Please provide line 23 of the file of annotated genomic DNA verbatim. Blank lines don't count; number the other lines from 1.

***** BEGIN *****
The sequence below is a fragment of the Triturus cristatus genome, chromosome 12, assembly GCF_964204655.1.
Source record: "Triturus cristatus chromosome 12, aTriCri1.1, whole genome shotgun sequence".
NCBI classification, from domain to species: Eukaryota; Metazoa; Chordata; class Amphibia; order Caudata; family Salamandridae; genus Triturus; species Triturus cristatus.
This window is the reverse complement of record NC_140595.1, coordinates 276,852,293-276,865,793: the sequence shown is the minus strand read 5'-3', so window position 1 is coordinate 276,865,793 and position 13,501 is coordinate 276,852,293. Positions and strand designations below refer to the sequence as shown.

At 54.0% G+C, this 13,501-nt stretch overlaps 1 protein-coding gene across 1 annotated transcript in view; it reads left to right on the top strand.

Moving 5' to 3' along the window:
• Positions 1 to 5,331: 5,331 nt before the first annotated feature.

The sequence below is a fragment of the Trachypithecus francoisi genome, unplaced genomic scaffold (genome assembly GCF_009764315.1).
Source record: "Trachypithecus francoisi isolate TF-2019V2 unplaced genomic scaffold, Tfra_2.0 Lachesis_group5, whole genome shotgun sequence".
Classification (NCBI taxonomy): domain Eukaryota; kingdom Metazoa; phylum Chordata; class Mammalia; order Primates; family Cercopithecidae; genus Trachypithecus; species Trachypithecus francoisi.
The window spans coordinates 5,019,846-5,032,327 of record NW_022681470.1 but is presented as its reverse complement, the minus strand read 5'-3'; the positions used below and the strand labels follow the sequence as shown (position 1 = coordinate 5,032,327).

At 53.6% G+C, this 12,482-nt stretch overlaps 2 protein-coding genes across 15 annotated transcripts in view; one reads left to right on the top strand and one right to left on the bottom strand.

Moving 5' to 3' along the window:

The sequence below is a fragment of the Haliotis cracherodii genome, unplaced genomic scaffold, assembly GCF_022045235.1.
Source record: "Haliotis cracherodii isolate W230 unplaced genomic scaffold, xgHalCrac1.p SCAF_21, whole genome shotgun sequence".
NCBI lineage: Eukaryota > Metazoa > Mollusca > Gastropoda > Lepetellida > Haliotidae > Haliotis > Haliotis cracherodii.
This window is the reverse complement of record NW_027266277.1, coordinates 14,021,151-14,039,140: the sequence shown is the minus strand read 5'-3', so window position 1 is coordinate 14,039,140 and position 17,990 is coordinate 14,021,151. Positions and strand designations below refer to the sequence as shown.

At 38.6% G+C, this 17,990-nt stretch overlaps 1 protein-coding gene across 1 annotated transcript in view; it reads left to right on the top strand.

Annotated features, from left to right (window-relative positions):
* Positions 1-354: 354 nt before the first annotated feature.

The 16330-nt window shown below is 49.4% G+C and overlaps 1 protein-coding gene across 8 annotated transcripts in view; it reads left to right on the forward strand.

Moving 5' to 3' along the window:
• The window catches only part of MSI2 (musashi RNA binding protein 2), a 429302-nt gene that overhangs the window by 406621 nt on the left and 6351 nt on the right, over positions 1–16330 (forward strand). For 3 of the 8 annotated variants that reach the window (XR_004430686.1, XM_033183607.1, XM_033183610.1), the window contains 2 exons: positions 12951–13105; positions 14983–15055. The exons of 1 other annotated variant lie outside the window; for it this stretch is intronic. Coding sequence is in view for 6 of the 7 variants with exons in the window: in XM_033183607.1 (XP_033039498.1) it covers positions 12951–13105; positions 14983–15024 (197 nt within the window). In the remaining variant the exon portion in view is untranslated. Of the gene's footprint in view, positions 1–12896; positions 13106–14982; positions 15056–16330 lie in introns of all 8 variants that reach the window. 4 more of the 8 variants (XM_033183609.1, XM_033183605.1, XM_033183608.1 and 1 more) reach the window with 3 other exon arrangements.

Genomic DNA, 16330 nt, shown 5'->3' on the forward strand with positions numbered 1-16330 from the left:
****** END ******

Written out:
• The window catches only part of MSI2 (musashi RNA binding protein 2), a 429302-nt gene that overhangs the window by 406621 nt on the left and 6351 nt on the right, over positions 1–16330 (forward strand). For 3 of the 8 annotated variants that reach the window (XR_004430686.1, XM_033183607.1, XM_033183610.1), the window contains 2 exons: positions 12951–13105; positions 14983–15055. The exons of 1 other annotated variant lie outside the window; for it this stretch is intronic. Coding sequence is in view for 6 of the 7 variants with exons in the window: in XM_033183607.1 (XP_033039498.1) it covers positions 12951–13105; positions 14983–15024 (197 nt within the window). In the remaining variant the exon portion in view is untranslated. Of the gene's footprint in view, positions 1–12896; positions 13106–14982; positions 15056–16330 lie in introns of all 8 variants that reach the window. 4 more of the 8 variants (XM_033183609.1, XM_033183605.1, XM_033183608.1 and 1 more) reach the window with 3 other exon arrangements.